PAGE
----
When Tom Met Jerry


Maybe every other barfly around has heard of the Tom & Jerry cocktail, but I’d never heard of it when I stumbled across a vat of "Tom and Jerry Batter" in the freezer of a liquor store in Madison, Wisconsin. Far be it from me to turn down a drink mix, though, despite the fact that information on the tub was scarce—just ingredients ("Sugar, pasteurized whole eggs, water, egg white stabilizer, artificial flavoring. THE VERY BEST!") and instructions (add hot water, rum and brandy.) There was no brand name, just a small indication that it was produced by a Wisconsin bakery.

miller's pub
The Tom & Jerry, I learned, dates back to the 19th century but crested in popularity in the 1960s (see the 1969 Gourmet recipe here.) The real deal requires whipped eggs, sugar, booze, a warmed mug and a dusting of spices. Like cone bras, aspic sculpture, and the Iron Curtain, this drink takes a lot of effort to construct, and is actually pretty fragile. Even at Tom and Jerry's, a bar on New York's Lower East Side named after the drink, they only make it one night a year, at their holiday party, one of the bartenders told me, because it's too much effort to make properly and keep on hand.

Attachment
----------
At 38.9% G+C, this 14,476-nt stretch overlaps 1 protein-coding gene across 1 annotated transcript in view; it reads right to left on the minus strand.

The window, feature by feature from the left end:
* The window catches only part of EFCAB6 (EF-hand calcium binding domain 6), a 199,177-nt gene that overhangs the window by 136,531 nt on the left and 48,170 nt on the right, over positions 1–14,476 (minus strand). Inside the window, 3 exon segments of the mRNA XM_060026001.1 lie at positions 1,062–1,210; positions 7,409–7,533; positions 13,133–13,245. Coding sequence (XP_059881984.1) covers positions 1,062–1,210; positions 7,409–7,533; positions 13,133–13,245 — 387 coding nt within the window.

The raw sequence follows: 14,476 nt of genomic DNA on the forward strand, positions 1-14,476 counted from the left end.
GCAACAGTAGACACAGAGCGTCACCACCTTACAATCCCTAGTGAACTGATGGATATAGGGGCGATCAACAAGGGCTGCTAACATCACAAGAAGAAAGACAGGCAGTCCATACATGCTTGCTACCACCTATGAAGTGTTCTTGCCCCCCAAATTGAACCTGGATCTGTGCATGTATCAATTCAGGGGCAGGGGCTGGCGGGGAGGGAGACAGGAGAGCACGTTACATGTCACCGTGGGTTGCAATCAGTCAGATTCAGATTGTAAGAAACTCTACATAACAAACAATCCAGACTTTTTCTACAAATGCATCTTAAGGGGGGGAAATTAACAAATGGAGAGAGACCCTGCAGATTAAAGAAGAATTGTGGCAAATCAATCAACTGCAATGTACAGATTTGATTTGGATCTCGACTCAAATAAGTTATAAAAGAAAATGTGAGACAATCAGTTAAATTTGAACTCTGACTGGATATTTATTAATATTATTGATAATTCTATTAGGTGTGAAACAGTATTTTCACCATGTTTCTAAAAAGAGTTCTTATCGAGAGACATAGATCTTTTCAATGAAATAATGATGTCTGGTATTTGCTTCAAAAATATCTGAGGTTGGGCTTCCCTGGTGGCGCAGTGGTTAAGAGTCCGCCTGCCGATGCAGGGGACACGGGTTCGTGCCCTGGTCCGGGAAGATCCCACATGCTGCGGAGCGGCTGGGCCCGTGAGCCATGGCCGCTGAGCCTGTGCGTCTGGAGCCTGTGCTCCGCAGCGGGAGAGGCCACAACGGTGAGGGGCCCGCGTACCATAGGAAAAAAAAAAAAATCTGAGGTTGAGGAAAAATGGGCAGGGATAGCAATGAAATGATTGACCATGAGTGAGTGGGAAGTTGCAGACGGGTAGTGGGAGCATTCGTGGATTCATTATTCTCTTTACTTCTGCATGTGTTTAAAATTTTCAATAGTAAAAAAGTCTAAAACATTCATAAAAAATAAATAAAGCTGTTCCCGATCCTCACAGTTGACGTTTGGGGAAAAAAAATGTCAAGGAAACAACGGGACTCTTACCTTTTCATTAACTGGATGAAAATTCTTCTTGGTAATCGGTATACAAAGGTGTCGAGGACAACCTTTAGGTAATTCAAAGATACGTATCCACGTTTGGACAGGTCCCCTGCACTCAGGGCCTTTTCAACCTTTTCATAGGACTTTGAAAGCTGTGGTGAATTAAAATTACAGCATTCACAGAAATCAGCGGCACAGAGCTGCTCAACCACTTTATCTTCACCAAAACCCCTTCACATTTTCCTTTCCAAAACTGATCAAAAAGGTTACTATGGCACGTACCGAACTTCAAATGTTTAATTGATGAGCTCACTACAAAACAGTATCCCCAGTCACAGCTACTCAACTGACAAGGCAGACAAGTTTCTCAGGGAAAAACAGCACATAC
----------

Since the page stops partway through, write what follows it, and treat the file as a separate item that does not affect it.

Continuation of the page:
So the store-bought stuff may mark some sort of a comeback for the Tom and Jerry, but if you make your own, or stumble upon it at a bar (Chicago's Miller's Pub is whipping it up these days) you'll see that it's simply got to be made fresh. The industrial Tom and Jerry batter is about as much of a 1960s revival as Madam Tussaud's model of Khrushchev: evocative, yes, and also scary, immobile, waxy, and sinister.

In the car, leaving the liquor store in Wisconsin, some friends and I ripped into the batter and watched it slowly reconstitute a slick surface in its vat. My friends seemed puzzled, smacking their mouths:

"Is there sand in here?"
"It won't get off my finger."
"It tastes like polluted air."

Evocative of melting plastic and sugar, with rum and brandy it tasted like melting plastic, sugar, and booze. As a shortcut for a toasty winter beverage, it doesn't work. But it might be handy otherwise. I'm using it right now to shellack my beehive.

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